Sunday, June 25, 2017 01:55

How to Prepare for a Hurricane–After You Buy All of the Water, Batteries, and Gas in the Store

How to Prepare for a Hurricane–After You Buy All of the Water, Batteries, and Gas in the Store.  Though it looks like the worst of Hurricane Irene will miss Florida, there are still a few months left of hurricane season.  Unfortunately, many of us don’t prepare until a hurricane is barreling towards the state. Then, even when we do get ready for the storm, the preparations wisely focus on personal and property safety.  The usual list of advice includes: stocking up on water, batteries, and non-perishable foods; putting up shutters; and filling the car with gas.

While such preparations certainly are the most critical, if you have time (and ideally before the start of hurricane season) there are some other steps you can take to protect the legal and financial security of your family in the face of a potential threat.

1. Review Your Insurance Policies.  Make sure to read the terms of coverage as well as the dates of coverage to make sure there is no lapse.  Also, while many people have home insurance covered by escrow payments as part of a mortgage, it is quite common that flood or other optional insurance policies are not included.  Even if you pay for your own policy, floods (rising water damage) are not generally covered under standard homeowner policies. Though some may be required to have flood insurance, if you don’t, make sure to research it.  In particular, if you live in an area that is not high-risk, coverage can be very affordable and can give you peace of mind during stormy times. Also, don’t forget to have important phone numbers and contact information for your agent(s).

Flood Maps can be found HERE

Federal Emergency Management Agency (FEMA) Flood Insurance Information can be found HERE

2. Have Copies of All Important Documents. Make sure to have copies of all important legal or financial documents (not to mention personal documents or files such as photographs and letters).  Such documents may be critical to life immediately after the disaster. You can keep your documents (or stored computer data on a DVD or USB memory stick) in a safety deposit box, but remember that if a disaster area is sufficiently large or damaged, you may not get access to the bank for some time.  One other option is to scan them and either email to yourself or store online in data (cloud) storage.  However, make sure to properly secure any data you store online.

3. Home Inventory.  As part of insurance and copies of documents, it is important to document the items you own for keepsake and insurance purposes.  Anything you can do to prove to an insurance company will help you in justifying your claim—including photographs of items and sales receipts.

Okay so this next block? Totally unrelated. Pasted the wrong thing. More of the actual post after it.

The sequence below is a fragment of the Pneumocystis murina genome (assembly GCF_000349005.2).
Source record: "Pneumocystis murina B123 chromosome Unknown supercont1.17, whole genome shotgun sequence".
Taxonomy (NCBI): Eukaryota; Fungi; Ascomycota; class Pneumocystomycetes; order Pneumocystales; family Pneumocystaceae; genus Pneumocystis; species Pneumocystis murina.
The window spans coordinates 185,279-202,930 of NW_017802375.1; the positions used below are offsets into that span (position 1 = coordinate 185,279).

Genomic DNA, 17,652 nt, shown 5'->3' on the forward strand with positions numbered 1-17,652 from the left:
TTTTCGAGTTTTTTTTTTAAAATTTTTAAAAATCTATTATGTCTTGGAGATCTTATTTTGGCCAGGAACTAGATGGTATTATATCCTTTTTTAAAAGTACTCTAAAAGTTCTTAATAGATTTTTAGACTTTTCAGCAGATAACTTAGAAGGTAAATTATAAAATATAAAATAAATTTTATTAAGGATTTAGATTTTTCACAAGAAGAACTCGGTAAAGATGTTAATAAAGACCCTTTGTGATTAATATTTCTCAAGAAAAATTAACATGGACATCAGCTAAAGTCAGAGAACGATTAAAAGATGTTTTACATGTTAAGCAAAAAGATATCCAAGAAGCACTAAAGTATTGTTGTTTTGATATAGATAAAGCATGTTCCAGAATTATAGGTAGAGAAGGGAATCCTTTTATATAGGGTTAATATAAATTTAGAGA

4. Plan Multiple Evacuation Routes. If it gets bad, your primary route may be congested, blocked, diverted, shut-down, or otherwise unavailable.  If possible, make sure to have more than one way out of “dodge.”

5. Don’t forget about pets. Many hurricane shelters do not allow pets, so make sure to make plans for these members of your family.

6. Watch Out for Price Gouging.  Under Florida Statute 501.160: during a state of emergency, it is unlawful to sell, lease, offer to sell, or offer for lease essential commodities, dwelling units, or self-storage facilities for an amount that grossly exceeds the average price for that commodity during the 30 days before the declaration of the state of emergency, unless the seller can justifying the price by showing increases in its prices or market trends. Examples of necessary commodities are food, ice, gas, and lumber.

The law only covers essentials and gouging is determined by comparing the reported price of the commodity or service during the state of emergency to the average price charged over the 30-day period prior to the declared state of emergency. If there is a “gross disparity” between the prior price and the current charge, it is considered price gouging.

If you suspect price gouging, there may not be much you can do in the immediacy of a hurricane or natural disaster.  However, you may still want to  obtain as much information as possible in the form of estimates, invoices, receipts or bills to report the violator to the authorities. When comparing products, note as much information as possible, including the product name, size or quantity, manufacturer, item number and unit price. For lumber products, note the grade, thickness and quality. If it is a service such as storage or towing, note the per-mile (or other distance) charge, removal charges, per-day storage charges and other charges such as security, clean up or other “add-ons.” Report this information to the Attorney General’s Price Gouging Hotline at 1-866-966-7226. You may also report violations online at http://myfloridalegal.com or mail documents to the following address:

Office of the Attorney General
The Capitol, PL-01
Tallahassee, FL 32399-1050

Please remember to include your name, the name of the company or individual, and a complaint number, if you received one.

UPDATE: This is a link to a great article that covers the basics of preparation, and also has some good technical information on backing up and protecting your data.

If you need assistance reviewing your insurance policies, updating or securing your important documents, or you are the victim of price gouging, please contact The Gordon Law Firm in Oldsmar, Florida.  The Gordon Law Firm serves all of Pinellas County including Clearwater and St. Petersburg, Pasco County, Tampa, and the entire Tampa Bay area.  The Gordon Law Firm can help you understand your rights and seek justice or represent your needs to the authorities regarding those who may have taken advantage of you in a time of need.

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